Red Card – a player can receive one of these from the referee, sending him off for the remainder of the game, for persistent breaching of the rules or for serious foul/dangerous play.
Ruck – typically after a runner has come into contact and the ball has been delivered to the ground once any combination of at least three players have bound themselves a ruck has been set. The primary difference from a maul is that the ball is on the ground.
RWC – short for Rugby World Cup. Tournaments played every four years.
Rugger – colloquial name for the game.
Rugger Bugger– a dated term used to describe a person who played rugby
Scrum – the formation used in the set play re-starting play after a knock-on or forward pass. The forwards from each side bind together and then the two packs come together to allow the scrumhalf with the feed to deliver the ball to the scrum. A scrum can also be awarded or chosen in different circumstances by the referee.
Scrum down – the coming together of the scrum.
Scrum-half – the back wearing No.9 who normally feeds the ball into a scrum and retrieves the ball at the base of scrums, rucks, and mauls. Can also be called the half-back.
Scrummaging – the process of setting and completing a scrum
Sevens – a form of rugby union invented in Scotland and played with only seven total players, usually three forwards and four backs. Each half typically last only seven minutes but can be longer. The lack of numbers usually results in a free-flowing game.
Sin Bin – the naughty corner where all players who have been yellow carded sit all alone for 10 minutes.
Springboks – the national team of South Africa
Take – a well executed catch of a kicked ball.
Tap Tackle – see Ankle Tap.
Tap Penalty – a quickly taken penalty where a player taps the ball a couple of inches with his foot and immediately catches it and surges forward, done to catch the opposition unawares.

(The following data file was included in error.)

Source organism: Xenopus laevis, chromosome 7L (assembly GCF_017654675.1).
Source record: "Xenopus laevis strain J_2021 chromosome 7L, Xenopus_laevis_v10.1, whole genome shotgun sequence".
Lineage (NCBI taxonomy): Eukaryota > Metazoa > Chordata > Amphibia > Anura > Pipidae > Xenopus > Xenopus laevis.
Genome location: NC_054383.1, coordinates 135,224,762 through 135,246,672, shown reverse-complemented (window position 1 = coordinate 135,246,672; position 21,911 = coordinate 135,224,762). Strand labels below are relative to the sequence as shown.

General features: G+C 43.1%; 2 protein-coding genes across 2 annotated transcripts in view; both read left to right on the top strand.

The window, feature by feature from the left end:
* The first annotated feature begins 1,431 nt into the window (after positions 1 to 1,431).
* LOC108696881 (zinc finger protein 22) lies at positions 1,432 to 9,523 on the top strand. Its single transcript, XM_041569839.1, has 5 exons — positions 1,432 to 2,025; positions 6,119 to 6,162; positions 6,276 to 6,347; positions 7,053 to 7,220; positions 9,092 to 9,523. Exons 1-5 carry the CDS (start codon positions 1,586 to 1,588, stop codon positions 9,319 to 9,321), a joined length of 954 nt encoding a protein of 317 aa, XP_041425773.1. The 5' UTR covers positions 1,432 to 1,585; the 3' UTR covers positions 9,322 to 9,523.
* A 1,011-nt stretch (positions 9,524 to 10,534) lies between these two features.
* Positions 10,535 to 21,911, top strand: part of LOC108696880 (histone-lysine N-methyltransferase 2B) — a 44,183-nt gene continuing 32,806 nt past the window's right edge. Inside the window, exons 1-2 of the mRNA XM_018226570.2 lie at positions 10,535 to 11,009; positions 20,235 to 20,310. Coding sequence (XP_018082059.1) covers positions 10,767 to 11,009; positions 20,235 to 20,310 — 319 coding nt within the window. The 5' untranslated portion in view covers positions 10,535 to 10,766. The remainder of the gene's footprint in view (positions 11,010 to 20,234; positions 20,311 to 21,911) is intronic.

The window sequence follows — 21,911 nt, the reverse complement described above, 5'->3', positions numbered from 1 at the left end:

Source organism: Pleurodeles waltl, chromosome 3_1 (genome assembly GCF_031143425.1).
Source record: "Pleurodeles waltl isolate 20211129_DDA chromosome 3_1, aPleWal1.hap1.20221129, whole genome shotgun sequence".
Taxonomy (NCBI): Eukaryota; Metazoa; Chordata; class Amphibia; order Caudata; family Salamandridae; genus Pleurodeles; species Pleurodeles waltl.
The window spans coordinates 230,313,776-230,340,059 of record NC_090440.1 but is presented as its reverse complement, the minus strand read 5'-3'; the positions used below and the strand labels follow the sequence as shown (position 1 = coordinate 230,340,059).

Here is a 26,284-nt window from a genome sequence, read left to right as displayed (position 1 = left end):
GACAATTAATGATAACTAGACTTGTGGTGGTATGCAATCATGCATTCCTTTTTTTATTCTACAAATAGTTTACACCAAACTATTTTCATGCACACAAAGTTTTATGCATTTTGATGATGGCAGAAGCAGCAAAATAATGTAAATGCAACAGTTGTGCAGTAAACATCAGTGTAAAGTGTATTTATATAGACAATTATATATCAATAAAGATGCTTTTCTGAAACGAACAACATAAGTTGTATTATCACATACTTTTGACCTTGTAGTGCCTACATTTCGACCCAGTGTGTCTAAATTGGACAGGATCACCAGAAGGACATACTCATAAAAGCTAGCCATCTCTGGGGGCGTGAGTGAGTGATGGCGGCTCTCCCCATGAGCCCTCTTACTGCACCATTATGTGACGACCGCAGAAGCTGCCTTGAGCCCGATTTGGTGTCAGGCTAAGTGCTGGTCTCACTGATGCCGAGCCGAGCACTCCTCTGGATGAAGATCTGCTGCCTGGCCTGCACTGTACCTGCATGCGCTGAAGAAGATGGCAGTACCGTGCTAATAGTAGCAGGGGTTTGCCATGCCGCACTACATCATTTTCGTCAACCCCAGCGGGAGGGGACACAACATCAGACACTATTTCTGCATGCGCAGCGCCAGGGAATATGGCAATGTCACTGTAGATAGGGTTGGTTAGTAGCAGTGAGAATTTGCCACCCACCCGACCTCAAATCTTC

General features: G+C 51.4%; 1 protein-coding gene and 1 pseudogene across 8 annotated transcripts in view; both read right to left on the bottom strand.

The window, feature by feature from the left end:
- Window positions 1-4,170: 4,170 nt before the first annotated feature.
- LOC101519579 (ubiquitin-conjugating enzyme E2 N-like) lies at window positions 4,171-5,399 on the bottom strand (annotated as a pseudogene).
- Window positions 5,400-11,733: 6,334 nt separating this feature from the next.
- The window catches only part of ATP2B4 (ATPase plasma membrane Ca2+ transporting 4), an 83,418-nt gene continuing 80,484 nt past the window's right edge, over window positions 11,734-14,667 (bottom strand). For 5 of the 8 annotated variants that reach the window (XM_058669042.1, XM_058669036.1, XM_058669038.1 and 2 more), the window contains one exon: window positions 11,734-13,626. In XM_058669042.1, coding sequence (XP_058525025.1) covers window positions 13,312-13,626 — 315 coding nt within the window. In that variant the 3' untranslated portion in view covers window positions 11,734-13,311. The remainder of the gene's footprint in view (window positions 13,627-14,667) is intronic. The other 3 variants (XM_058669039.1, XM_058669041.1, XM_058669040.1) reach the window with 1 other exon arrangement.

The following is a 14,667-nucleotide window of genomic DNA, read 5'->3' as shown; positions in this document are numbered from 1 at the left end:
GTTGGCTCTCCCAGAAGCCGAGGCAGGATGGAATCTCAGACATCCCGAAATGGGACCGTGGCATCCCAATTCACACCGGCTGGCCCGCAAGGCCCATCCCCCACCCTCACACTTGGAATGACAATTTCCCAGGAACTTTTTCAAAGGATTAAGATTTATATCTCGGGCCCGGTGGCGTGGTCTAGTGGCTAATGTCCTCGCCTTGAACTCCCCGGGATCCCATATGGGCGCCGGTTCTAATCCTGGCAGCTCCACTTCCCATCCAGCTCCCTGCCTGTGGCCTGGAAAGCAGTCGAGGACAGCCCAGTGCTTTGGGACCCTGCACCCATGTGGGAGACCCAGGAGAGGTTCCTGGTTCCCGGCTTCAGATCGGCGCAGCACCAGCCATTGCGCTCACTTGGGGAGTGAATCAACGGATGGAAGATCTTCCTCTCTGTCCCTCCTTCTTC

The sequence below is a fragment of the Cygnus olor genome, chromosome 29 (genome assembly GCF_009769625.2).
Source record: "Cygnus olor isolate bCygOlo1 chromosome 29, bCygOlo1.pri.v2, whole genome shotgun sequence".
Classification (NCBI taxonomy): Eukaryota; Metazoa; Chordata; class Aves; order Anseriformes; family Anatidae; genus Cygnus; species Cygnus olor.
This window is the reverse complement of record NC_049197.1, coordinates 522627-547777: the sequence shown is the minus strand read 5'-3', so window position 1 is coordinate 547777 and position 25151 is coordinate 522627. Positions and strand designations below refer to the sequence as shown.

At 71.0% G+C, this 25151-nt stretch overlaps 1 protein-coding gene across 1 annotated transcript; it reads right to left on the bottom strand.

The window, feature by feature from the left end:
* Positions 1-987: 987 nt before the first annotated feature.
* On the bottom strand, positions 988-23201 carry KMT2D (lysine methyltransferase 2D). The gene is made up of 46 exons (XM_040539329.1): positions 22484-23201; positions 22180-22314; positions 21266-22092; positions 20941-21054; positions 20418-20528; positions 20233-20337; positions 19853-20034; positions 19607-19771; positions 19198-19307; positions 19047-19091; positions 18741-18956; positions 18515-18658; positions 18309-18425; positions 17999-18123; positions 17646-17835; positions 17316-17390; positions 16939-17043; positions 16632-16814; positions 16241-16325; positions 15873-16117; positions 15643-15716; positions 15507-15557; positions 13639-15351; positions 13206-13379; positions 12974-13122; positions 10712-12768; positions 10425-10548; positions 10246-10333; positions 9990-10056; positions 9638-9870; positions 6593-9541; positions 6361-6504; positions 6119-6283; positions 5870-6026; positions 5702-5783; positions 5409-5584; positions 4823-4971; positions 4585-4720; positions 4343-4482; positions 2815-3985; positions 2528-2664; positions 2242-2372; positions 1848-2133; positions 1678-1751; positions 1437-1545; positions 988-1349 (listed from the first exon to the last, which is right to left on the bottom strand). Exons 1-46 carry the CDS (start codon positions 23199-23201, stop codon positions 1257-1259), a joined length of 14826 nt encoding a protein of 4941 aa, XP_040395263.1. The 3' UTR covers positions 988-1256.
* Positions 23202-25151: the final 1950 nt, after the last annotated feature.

Tens – a form of rugby union played with only ten total players. Each half typically last only 10 minutes but can be longer. Games are almost always played during tournaments.
Test – the name typically used for matches between two national teams. The match can also be called an international.
Tight Five – a common name for all of the front (props and hooker) and second row (locks) forwards. Also known as Front Five
Touch, touchline – the out of bounds line that runs on either side of the pitch. The non-contact version of rugby is also commonly called touch.
Touch judge – an official posted on each side of the pitch to mark the spot where balls go out of touch and to judge kicks at goal. The touch judge is also instrumental in pointing out any serious violence infractions not seen by the referee and in major matches is in radio contact with him.
Try – a score of five points awarded when the ball is carried or kicked across the tryline and touched down to the ground by a player.
Try line – the goal line extending across the pitch.
Tunnel – the gap between the front rows in a scrum or the gap between the two lines of forwards in a lineout.
Turnover– when one side takes possession of the ball from their opponents.
22 Metre Drop Out – see Drop Out.
Union – another name for the most popular form of rugby featuring 15, 10, or 7 players per side. The local, provincial, or national organizing body for rugby competition is also often called a union.
Up and Under – a tactical kick which is popped very high but not far, allowing the kicker and supporting players to easily run underneath it for recovery. The kick is intended to put heavy pressure on any opposition player attempting to catch the ball. Also called a Garryowen.
Wallabies – the national team of Australia.
Weakside – see Blindside.
Yellow card – a player who receives a yellow card from the referee has to leave the pitch for ten minutes at sit in the Sin Bin. This is usually given for dangerous, persistent or cynical breaches of the rules. If the offence is more serious then he can be red carded.
XV – a common identifier for the first fifteen selected players of a club or team. A team can also use XV in their name, pronounced as fifteen.